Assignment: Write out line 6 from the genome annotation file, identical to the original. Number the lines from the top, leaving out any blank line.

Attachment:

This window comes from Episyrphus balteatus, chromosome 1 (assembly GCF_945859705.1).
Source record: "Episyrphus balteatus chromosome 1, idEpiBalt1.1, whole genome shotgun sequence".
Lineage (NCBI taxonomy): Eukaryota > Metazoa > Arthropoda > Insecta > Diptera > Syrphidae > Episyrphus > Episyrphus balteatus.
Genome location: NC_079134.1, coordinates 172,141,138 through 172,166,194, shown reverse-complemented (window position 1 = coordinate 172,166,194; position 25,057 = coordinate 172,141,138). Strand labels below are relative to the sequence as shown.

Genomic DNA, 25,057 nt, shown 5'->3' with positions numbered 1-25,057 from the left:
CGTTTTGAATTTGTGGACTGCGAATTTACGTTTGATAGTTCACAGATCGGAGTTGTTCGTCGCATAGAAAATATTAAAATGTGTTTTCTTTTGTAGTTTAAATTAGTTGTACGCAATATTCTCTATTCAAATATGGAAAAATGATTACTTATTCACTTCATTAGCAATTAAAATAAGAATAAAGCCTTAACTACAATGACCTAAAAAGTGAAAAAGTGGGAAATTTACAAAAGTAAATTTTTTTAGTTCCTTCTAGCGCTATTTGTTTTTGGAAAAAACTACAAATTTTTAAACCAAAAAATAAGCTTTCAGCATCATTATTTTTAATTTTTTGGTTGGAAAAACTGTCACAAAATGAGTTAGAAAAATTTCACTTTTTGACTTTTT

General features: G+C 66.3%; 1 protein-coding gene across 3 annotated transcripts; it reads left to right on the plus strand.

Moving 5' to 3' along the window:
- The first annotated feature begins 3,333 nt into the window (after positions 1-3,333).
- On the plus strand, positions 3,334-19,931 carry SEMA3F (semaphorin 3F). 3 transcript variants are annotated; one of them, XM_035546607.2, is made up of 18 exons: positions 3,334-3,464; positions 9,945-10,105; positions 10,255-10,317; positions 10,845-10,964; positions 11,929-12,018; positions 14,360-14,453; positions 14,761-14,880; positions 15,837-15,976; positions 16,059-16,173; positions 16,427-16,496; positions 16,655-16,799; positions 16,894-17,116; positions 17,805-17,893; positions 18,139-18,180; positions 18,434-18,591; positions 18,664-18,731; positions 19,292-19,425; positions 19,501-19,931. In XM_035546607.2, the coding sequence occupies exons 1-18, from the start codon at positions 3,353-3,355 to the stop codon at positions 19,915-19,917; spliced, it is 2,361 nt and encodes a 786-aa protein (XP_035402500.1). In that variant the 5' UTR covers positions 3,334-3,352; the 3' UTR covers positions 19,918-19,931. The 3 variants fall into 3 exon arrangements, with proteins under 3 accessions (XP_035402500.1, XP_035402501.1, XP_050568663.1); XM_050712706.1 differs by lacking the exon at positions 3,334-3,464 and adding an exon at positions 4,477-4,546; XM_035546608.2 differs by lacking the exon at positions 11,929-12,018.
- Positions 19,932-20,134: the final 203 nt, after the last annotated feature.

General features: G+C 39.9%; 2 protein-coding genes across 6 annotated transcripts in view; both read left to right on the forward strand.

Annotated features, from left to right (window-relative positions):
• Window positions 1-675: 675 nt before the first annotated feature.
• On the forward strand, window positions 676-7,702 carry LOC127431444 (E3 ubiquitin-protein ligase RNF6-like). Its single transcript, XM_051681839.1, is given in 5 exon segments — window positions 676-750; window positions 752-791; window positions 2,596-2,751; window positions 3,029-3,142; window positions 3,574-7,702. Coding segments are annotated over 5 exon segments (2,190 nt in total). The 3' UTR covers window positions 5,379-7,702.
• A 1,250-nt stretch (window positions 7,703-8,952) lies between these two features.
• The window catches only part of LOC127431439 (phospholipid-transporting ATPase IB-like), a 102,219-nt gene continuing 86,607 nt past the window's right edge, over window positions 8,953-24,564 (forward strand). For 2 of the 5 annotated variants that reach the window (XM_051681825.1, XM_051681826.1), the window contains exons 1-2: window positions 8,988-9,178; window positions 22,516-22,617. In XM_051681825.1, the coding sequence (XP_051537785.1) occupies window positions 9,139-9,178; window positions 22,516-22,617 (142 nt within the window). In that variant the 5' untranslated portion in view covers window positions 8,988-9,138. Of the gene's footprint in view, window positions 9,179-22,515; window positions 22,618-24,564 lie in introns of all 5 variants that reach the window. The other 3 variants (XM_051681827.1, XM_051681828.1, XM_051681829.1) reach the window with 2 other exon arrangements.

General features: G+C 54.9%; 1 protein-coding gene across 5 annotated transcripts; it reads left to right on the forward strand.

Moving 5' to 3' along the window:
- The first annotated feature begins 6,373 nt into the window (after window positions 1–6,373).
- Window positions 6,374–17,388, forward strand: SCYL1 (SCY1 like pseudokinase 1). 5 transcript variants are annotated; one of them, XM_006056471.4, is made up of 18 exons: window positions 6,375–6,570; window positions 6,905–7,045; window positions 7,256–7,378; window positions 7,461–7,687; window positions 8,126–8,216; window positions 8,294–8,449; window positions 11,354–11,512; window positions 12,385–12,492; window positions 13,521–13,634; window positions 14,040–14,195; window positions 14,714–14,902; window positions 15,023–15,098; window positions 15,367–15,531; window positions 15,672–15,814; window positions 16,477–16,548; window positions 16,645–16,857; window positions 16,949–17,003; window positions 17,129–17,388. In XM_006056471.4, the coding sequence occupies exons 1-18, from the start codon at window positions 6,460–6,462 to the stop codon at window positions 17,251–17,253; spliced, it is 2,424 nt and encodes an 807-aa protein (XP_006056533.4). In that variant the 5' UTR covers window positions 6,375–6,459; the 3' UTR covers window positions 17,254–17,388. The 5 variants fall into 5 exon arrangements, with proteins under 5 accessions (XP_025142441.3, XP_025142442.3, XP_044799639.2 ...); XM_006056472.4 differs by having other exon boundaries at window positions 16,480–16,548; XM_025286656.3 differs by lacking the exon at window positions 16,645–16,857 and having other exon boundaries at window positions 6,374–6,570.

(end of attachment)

CGTTTTGAATTTGTGGACTGCGAATTTACGTTTGATAGTTCACAGATCGGAGTTGTTCGTCGCATAGAAAATATTAAAATGTGTTTTCTTTTGTAGTTTAAATTAGTTGTACGCAATATTCTCTATTCAAATATGGAAAAATGATTACTTATTCACTTCATTAGCAATTAAAATAAGAATAAAGCCTTAACTACAATGACCTAAAAAGTGAAAAAGTGGGAAATTTACAAAAGTAAATTTTTTTAGTTCCTTCTAGCGCTATTTGTTTTTGGAAAAAACTACAAATTTTTAAACCAAAAAATAAGCTTTCAGCATCATTATTTTTAATTTTTTGGTTGGAAAAACTGTCACAAAATGAGTTAGAAAAATTTCACTTTTTGACTTTTT